The European Union on December 8 adopted a resolution that for the first time explicitly calls for Jerusalem to become the future capital of both a Palestinian state and Israel. Backing away at the last minute from a more controversial Swedish proposal to officially call for the division of Jerusalem, the EU endorsed a watered-down declaration that states: “If there is to be a genuine peace, a way must be found through negotiations to resolve the status of Jerusalem as the future capital of two states.”
The original proposal drafted by Swedish Foreign Minister Carl Bildt, a well-known pro-Palestinian activist whose country currently holds the six-month rotating presidency of the EU, had called for the creation of a “State of Palestine with East Jerusalem as its capital.” Israeli officials, angry over EU efforts to prejudge the outcome of issues reserved for permanent status negotiations, persuaded French diplomats to remove the offending text, as well as other references to a Palestinian state that would comprise “the West Bank, including East Jerusalem, and Gaza.”
Israel has always maintained that Jerusalem will remain its undivided capital, regardless of any future peace settlement with the Palestinians. This has been the declared policy of all Israeli governments, left or right.
The EU statement, which comes just days after Israeli Prime Minister Benjamin Netanyahu announced a 10-month freeze on construction in West Bank settlements, will be viewed by many as a European attempt to preempt any possible resumption of Middle East peace talks by helping the Palestinians improve their negotiating position vis-à-vis Israel.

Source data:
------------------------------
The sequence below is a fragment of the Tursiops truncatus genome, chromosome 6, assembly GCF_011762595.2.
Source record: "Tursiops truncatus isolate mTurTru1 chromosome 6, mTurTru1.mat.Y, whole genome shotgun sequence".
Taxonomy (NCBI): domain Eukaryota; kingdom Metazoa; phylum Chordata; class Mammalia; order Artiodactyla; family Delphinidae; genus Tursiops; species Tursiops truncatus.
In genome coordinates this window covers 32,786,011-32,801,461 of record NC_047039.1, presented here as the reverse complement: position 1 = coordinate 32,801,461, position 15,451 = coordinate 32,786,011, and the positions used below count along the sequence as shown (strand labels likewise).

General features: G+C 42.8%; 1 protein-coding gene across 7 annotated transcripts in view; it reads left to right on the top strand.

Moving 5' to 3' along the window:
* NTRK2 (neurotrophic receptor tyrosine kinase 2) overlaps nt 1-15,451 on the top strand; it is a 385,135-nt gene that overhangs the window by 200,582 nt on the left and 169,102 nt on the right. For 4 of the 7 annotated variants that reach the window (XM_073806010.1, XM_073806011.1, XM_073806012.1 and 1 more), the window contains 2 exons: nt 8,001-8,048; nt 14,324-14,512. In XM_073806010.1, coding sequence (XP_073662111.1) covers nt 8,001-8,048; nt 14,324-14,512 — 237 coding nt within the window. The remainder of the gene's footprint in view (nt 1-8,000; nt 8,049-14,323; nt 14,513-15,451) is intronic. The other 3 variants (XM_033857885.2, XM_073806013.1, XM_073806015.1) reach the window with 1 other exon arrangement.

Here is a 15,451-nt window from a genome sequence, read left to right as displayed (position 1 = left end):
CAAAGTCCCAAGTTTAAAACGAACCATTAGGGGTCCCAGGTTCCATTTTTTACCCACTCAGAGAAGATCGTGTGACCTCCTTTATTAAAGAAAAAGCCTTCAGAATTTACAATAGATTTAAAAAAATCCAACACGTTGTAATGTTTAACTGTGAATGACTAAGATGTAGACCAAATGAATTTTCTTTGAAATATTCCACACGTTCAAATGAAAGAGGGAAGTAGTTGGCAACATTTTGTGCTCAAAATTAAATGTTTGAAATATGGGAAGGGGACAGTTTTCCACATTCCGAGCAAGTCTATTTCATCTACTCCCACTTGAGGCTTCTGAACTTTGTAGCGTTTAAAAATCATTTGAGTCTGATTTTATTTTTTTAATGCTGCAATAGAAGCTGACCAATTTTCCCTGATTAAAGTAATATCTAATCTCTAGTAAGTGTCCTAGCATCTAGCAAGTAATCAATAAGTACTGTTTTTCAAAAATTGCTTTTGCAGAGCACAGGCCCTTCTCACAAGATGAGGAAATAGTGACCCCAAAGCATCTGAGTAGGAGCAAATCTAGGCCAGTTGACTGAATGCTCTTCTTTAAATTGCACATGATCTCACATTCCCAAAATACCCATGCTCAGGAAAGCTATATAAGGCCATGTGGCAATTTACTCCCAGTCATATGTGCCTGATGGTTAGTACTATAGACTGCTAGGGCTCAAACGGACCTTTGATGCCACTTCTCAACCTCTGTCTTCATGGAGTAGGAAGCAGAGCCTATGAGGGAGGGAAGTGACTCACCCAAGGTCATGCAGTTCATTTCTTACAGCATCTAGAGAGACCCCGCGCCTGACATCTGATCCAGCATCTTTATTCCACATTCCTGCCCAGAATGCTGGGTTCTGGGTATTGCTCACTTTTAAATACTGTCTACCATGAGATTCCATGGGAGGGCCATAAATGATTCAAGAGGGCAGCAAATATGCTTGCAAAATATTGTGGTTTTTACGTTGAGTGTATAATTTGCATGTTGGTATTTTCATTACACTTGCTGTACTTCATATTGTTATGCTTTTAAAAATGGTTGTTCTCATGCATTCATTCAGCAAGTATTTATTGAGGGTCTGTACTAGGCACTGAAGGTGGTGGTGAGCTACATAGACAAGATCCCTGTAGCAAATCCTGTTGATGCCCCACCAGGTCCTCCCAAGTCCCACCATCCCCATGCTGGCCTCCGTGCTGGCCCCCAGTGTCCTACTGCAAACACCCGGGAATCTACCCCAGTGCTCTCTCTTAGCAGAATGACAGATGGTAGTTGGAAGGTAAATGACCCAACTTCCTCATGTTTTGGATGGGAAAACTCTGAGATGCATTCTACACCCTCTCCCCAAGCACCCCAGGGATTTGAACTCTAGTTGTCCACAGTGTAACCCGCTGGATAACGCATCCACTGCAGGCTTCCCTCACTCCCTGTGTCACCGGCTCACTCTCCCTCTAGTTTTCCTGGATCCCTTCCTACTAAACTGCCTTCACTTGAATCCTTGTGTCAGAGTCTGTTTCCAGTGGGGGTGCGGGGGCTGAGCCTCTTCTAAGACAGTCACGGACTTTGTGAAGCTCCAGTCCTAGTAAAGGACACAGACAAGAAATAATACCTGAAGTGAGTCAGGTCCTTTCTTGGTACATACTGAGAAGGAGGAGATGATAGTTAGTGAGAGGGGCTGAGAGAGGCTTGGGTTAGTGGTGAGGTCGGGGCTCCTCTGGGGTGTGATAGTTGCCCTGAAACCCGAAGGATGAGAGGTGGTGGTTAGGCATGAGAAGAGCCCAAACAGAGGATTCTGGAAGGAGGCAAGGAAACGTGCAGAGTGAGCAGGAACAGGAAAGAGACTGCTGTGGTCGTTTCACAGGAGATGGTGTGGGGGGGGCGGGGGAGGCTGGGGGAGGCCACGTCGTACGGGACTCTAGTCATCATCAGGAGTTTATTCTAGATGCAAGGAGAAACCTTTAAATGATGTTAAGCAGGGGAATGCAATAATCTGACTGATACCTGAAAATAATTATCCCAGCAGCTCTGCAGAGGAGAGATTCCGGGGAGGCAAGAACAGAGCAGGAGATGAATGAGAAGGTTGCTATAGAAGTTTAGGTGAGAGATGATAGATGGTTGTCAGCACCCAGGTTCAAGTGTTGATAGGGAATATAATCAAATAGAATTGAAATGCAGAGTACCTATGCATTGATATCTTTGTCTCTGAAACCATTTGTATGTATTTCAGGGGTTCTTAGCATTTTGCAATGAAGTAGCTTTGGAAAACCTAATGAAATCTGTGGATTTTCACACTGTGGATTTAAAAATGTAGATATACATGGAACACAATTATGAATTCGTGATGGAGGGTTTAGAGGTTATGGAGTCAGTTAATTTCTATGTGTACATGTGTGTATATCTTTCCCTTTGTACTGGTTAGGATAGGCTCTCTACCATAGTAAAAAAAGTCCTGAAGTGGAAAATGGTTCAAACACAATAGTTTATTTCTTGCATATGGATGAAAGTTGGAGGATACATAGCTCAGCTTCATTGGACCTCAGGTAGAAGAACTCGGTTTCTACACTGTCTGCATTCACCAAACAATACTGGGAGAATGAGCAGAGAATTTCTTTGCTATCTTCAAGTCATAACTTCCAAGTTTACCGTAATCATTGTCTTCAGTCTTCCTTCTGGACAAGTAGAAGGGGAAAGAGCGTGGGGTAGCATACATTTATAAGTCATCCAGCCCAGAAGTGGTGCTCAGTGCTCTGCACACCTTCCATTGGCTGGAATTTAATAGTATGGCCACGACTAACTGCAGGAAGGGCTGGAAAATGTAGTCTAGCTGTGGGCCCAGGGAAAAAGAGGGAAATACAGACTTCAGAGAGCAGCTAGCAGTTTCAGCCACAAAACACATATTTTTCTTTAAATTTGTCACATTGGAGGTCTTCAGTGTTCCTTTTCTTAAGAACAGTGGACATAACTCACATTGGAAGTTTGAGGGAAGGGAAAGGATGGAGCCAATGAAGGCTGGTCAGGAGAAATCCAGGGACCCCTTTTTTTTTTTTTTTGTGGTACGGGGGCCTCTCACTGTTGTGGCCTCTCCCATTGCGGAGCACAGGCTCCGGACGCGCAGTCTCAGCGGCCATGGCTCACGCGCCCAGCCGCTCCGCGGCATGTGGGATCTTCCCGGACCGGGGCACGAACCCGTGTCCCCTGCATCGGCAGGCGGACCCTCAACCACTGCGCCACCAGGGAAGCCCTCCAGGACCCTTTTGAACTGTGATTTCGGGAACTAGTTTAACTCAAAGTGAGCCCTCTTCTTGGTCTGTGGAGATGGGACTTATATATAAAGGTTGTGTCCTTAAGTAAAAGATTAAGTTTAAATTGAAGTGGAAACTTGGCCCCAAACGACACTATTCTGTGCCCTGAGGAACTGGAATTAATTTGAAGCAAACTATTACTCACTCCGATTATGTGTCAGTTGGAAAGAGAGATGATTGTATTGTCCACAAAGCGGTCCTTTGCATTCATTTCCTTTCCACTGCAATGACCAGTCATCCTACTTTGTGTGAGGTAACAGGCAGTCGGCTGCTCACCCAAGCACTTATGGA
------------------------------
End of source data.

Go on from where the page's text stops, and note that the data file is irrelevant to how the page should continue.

Although the 27-member EU has limited clout as a diplomatic player in the Arab-Israel conflict, the EU is the biggest donor of financial assistance to Palestinian Authority, which has been accused of diverting the money to promote terror against Israel. The EU statement, which is predictably one-sided, could end up disincentivizing a new round of negotiations. Indeed, Palestinians may well be emboldened by the EU’s tacit acceptance of their key positions and be led to believe that if they hold out longer, the EU will support them on other core issues as well.
The EU resolution is overwhelmingly supportive of Palestinian statehood. For example, paragraph 3 of the EU text states:
The EU stands ready to further develop its bilateral relations with the Palestinian Authority reflecting shared interests, including in the framework of the European Neighborhood Policy. Recalling the Berlin declaration, the Council also reiterates its support for negotiations leading to Palestinian statehood, all efforts and steps to that end and its readiness, when appropriate, to recognize a Palestinian state. It will continue to assist Palestinian statebuilding, including through its CSDP [EU Common Security and Defense Policy] missions and within the Quartet. The EU fully supports the implementation of the Palestinian Authority’s Government Plan “Palestine, Ending the Occupation, Establishing the State” as an important contribution to this end and will work for enhanced international support for this plan.